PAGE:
Rental levels rose moderately amid supply wave. In the core area, open-market ground floor base rents increased by 0.3% q-o-q to RMB 52.7 per sqm per day. Non-core rents gained 2.0% q-o-q to RMB 21.1 per sqm per day. Supply pipelines are large in both core and non-core areas, and rental growth has slowed in submarkets where multiple new malls reach completion over a short time frame.
Non-bonded net absorption reaches highest quarterly level since 2007. Non-bonded net absorption reached 172,000 sqm in 1Q16, with new supply contributing to over half of the quarter’s take-up. 3PLs, e-commerce firms and manufacturers remained active, securing space mostly in West Shanghai. “Moreover, rising demand for whole-car storage benefitted submarkets near Shanghai's seaports,” said Stuart Ross, Head of Industrial for JLL China. Leasing in projects in West Shanghai outperformed those in the city's east, as exemplified by the quarter's two new completions: Goodman’s project in Qingpu district was nearly fully leased by completion, while a project near Pudong Airport in the east had more limited preleasing progress.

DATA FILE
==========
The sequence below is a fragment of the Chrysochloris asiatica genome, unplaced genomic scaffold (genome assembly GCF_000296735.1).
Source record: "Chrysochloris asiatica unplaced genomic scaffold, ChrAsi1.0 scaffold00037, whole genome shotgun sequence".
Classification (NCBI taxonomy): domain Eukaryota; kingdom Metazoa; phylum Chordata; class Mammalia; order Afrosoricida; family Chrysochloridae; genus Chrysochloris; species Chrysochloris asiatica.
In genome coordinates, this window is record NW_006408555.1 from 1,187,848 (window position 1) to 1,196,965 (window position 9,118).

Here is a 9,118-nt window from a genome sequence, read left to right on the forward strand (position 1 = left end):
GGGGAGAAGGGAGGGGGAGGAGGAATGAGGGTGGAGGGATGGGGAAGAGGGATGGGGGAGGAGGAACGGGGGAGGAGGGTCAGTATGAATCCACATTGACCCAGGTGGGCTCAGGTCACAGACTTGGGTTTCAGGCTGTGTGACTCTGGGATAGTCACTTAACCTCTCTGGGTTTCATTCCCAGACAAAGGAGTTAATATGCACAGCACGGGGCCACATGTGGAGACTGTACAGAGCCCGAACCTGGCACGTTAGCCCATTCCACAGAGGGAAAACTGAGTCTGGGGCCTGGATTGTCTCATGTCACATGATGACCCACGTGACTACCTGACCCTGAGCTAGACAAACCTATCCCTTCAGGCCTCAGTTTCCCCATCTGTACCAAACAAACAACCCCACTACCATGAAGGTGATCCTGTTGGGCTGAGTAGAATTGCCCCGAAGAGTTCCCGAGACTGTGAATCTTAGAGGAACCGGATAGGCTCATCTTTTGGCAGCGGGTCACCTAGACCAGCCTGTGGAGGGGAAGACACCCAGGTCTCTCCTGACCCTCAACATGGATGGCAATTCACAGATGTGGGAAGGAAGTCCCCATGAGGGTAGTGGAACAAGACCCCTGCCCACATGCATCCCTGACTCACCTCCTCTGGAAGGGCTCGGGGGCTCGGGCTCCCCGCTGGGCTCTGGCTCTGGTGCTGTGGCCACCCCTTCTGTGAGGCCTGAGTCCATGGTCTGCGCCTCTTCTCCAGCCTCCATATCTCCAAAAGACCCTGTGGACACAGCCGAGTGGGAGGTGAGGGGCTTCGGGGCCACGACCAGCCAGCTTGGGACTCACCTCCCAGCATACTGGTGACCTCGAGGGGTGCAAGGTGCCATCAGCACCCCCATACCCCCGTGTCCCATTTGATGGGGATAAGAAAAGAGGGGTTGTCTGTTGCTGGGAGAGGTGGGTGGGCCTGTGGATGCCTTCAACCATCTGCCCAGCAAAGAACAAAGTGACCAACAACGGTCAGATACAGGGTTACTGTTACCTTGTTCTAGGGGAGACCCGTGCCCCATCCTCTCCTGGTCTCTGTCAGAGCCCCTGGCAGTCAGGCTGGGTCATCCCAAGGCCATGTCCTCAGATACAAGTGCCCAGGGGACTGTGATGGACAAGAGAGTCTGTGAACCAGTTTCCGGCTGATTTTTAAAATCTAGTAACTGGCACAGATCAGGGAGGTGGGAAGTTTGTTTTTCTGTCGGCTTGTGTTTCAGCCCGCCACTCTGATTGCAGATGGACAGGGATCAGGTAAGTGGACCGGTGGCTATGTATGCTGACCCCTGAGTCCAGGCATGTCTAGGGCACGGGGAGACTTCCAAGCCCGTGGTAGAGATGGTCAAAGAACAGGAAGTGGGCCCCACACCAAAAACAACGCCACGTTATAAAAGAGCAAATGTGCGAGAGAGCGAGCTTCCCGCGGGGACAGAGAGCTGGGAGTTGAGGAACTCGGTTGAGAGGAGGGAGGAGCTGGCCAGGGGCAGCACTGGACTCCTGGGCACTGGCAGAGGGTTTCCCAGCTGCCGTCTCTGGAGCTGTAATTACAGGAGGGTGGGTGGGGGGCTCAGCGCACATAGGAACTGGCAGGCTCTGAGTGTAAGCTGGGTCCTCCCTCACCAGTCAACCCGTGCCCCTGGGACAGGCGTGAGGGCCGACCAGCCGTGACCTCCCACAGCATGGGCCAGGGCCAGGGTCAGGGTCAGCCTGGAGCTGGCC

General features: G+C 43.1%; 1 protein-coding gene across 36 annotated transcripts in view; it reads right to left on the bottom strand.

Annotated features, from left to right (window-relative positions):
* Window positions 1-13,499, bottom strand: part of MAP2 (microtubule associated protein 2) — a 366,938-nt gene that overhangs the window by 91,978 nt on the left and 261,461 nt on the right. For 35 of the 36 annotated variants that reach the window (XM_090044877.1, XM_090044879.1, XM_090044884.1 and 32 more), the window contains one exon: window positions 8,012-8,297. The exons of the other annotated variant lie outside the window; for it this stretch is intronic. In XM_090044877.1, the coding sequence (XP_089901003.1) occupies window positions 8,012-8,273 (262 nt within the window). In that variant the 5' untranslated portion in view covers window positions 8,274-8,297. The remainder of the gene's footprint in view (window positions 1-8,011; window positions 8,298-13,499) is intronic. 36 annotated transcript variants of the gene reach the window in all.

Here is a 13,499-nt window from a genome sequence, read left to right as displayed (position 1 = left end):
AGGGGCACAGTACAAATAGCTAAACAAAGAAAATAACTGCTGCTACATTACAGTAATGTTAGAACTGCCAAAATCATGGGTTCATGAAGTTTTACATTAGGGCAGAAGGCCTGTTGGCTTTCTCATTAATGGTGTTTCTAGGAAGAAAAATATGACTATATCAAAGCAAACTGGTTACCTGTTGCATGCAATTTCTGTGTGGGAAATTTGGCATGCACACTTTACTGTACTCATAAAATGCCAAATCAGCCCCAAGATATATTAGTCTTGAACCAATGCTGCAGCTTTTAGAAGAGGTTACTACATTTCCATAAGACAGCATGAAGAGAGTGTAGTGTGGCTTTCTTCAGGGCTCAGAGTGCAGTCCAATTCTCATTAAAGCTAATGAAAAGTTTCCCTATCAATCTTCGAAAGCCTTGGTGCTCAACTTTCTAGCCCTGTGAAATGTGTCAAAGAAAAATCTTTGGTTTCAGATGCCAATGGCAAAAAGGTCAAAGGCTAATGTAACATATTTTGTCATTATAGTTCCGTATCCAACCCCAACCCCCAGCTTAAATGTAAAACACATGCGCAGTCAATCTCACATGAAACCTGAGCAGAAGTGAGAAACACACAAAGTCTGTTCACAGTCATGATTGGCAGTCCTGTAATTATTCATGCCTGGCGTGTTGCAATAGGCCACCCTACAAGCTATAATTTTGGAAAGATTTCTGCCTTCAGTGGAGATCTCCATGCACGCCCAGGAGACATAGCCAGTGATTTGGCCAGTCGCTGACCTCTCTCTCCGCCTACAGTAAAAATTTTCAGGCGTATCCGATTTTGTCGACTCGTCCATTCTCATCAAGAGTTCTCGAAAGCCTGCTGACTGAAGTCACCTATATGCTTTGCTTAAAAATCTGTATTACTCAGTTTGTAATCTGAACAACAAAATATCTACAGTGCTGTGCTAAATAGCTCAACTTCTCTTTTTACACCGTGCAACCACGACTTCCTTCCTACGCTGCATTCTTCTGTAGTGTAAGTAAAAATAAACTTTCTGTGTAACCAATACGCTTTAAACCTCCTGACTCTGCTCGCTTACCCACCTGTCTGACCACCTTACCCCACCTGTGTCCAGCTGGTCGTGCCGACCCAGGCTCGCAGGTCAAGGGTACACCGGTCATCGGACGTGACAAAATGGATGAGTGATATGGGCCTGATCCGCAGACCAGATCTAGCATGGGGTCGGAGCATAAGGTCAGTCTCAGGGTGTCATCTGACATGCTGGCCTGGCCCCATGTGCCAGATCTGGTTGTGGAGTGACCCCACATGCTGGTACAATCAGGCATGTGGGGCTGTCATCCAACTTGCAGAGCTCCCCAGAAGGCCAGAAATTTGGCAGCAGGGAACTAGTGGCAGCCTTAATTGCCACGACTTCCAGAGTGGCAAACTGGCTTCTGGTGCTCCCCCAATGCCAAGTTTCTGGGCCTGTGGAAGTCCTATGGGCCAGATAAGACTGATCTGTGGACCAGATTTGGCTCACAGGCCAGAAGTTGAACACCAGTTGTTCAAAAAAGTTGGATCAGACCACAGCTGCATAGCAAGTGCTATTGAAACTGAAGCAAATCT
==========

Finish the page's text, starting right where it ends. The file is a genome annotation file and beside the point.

Two non-bonded projects reach completion. There were two new completions totaling 207,600 sqm: Goodman Qingpu (110,000 sqm) and Goodman Pudong Airport (PVG) Phase 3 (97,600 sqm). One non-bonded project in Baoshan and one bonded project in Waigaoqiao were delayed to next quarter. Non-bonded vacancy rose 0.3 percentage points to 9.5% in 1Q16, as a result of mixed performance in new completions. Shanghai’s non-bonded vacancy remained concentrated in the eastern Lingang and airport submarkets. Meanwhile, limited supply and stable demand allowed the bonded vacancy rate to decline slightly to 6.9%.